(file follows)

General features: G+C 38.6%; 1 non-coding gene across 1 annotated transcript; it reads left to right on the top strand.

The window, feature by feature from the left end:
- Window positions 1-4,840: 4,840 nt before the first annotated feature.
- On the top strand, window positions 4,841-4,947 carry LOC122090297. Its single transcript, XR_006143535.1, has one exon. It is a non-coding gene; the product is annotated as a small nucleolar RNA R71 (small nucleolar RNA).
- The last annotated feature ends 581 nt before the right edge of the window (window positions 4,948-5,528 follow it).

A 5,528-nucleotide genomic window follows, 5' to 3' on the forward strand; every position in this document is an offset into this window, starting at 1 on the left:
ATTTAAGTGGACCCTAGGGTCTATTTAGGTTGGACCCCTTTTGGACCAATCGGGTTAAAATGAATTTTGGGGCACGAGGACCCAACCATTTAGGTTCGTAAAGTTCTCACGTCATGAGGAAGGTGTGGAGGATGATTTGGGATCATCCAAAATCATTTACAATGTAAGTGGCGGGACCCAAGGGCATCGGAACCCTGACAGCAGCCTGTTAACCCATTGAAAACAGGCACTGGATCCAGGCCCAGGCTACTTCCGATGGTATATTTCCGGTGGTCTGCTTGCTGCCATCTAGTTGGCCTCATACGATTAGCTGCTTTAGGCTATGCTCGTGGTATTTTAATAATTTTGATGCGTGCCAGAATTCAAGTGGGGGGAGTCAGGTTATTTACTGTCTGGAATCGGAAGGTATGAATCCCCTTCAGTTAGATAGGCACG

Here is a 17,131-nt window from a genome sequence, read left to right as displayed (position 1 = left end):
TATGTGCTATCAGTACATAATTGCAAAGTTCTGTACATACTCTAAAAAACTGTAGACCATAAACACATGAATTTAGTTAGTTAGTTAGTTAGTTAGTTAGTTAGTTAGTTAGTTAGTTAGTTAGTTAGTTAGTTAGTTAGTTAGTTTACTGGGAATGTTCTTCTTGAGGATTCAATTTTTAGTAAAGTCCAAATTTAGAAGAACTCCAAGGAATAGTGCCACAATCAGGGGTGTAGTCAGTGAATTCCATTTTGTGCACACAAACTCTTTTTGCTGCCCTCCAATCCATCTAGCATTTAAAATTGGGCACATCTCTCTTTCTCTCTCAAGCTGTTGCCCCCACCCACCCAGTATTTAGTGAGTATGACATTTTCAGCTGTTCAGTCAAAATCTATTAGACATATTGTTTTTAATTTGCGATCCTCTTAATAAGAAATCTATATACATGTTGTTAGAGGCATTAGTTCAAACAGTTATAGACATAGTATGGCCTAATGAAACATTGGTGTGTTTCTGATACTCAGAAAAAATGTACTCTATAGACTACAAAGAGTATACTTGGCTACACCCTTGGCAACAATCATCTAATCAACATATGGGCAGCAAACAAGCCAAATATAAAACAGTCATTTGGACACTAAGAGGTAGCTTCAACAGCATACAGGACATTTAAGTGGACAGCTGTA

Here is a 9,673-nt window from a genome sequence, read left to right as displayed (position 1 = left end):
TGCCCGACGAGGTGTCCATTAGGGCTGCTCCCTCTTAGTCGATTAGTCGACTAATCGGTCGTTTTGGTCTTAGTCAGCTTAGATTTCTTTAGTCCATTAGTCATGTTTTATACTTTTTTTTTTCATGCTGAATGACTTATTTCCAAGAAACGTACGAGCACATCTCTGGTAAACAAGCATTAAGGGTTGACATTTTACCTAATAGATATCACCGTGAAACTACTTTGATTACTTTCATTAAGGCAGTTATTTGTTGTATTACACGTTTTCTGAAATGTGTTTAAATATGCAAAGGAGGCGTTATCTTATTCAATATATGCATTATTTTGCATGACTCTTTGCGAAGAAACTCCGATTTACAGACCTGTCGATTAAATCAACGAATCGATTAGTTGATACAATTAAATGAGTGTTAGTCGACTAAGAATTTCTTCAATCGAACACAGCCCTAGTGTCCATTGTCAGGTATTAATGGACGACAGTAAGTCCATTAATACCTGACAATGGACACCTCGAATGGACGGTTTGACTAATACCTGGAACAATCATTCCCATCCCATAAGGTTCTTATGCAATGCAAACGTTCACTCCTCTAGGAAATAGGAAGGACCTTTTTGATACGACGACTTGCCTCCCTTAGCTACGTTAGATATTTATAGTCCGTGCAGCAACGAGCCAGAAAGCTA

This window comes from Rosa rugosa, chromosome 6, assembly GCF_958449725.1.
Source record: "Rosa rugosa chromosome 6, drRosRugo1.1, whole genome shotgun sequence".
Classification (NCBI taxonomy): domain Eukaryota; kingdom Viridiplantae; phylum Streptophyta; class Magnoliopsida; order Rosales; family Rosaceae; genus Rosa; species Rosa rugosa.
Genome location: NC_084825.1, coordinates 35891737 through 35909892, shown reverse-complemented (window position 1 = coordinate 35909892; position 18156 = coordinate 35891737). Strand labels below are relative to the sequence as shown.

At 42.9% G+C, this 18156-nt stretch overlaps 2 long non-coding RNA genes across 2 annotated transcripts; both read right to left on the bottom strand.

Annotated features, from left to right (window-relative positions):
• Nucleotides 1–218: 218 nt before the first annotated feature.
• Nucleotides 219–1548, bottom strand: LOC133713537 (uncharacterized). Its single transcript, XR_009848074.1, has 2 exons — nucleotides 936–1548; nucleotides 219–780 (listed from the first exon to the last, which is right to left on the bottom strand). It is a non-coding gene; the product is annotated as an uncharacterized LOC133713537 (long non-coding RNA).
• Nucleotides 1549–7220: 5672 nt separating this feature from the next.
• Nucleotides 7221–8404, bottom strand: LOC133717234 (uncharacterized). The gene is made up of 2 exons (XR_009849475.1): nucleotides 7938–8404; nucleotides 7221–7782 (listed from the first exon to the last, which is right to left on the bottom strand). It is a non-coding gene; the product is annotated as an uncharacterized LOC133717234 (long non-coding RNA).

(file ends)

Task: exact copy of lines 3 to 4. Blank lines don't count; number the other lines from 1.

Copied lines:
- Window positions 1-4,840: 4,840 nt before the first annotated feature.
- On the top strand, window positions 4,841-4,947 carry LOC122090297. Its single transcript, XR_006143535.1, has one exon. It is a non-coding gene; the product is annotated as a small nucleolar RNA R71 (small nucleolar RNA).